If the Text Is Coming From Your Own Phone, Beware

Latest scam involves making it appear as if you're texting yourself
By Evann Gastaldo,  Newser Staff
Posted Mar 30, 2022 3:00 AM CDT
Updated Mar 30, 2022 6:40 AM CDT
If the Spam Text Message Is Coming From Your Own Phone, Beware
Stock photo.   (Getty Images / Kirill Smyslov)

If you get a spam text message that appears to have come from your own phone number, watch out. Verizon says it's getting complaints from customers who say they're getting spammed by, apparently, themselves—in actuality, scammers are spoofing the customers' own phone numbers—and it's making it trickier than usual to avoid the texts. "We can't block ourselves," reads one sample complaint from a customer cited by CBS News. "What's the solution?" Per Verizon, and other experts, for now the solution is to not click on any links in the text, and to delete the message. You can also file a "Your Number Is Being Spoofed" complaint with the FCC.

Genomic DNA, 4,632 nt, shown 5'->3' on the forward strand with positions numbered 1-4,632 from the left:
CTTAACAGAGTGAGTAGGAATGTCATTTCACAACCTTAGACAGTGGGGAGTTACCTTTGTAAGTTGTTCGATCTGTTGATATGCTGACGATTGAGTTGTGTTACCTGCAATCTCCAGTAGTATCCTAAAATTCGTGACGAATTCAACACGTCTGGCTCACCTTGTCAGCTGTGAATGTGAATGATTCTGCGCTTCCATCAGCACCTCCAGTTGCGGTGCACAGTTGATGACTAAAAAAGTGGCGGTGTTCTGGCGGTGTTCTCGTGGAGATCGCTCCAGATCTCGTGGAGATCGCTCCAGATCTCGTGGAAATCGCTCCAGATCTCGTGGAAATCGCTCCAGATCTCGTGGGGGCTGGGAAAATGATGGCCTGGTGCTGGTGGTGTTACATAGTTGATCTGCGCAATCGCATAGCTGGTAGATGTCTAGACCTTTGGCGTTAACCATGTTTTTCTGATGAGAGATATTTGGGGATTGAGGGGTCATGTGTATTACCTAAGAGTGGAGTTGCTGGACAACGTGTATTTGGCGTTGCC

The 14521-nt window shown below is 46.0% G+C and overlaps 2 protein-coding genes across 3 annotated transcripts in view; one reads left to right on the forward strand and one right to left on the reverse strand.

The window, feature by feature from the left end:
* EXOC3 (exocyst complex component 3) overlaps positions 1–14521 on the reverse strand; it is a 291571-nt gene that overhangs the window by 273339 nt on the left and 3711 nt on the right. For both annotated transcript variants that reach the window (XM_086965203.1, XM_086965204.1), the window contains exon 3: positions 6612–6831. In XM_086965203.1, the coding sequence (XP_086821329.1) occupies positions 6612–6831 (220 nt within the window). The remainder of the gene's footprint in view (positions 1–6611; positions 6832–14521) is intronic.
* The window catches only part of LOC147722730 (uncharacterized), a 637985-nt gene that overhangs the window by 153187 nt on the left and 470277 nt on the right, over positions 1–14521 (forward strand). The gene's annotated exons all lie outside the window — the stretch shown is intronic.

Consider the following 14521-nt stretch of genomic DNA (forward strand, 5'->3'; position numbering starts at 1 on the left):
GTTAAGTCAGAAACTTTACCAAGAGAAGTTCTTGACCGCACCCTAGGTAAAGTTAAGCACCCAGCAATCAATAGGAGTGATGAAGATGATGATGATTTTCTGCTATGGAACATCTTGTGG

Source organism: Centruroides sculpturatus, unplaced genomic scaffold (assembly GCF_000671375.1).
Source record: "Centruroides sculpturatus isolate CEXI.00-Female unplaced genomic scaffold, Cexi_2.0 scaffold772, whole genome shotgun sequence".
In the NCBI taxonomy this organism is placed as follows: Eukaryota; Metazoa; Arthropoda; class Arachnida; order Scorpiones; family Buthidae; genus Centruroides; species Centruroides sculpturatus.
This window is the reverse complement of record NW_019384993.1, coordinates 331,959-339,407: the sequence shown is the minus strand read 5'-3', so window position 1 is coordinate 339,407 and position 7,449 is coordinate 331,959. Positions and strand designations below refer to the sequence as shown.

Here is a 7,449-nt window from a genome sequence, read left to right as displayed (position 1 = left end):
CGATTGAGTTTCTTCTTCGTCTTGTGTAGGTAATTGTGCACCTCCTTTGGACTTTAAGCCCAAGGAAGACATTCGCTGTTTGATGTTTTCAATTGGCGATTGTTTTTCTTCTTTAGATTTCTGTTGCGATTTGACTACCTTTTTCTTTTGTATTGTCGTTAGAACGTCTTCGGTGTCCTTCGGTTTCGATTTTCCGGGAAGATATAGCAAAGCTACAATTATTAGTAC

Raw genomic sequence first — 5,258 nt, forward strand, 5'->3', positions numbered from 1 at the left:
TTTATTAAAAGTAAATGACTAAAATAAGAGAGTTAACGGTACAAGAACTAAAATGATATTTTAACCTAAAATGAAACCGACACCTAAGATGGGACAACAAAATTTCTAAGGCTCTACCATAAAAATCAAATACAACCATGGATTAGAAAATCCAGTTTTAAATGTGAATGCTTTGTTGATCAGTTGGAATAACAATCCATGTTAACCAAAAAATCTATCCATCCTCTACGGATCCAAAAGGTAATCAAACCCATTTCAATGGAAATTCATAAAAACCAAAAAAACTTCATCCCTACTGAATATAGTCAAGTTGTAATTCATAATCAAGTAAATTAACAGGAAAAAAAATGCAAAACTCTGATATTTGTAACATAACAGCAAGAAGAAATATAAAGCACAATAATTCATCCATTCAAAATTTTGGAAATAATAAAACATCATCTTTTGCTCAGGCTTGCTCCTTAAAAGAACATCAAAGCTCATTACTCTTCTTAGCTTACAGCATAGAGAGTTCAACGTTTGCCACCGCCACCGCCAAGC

The wireless carrier says it is working on the issue in an effort to get to "the source to prevent any further messages." Chris Welch documented his experience with the scam texts at the Verge. "As best my iPhone could tell, it was a legitimate message from me to myself," he writes. "Tapping into the sender details took me to my own contact card." While frustrating, he says there's no need to panic: If it happens to you, your actual phone number hasn't been hijacked, just subjected to "technological impersonation." Many people who clicked on the links they received in such texts report being directed to Russian websites. (Read more Verizon stories.)

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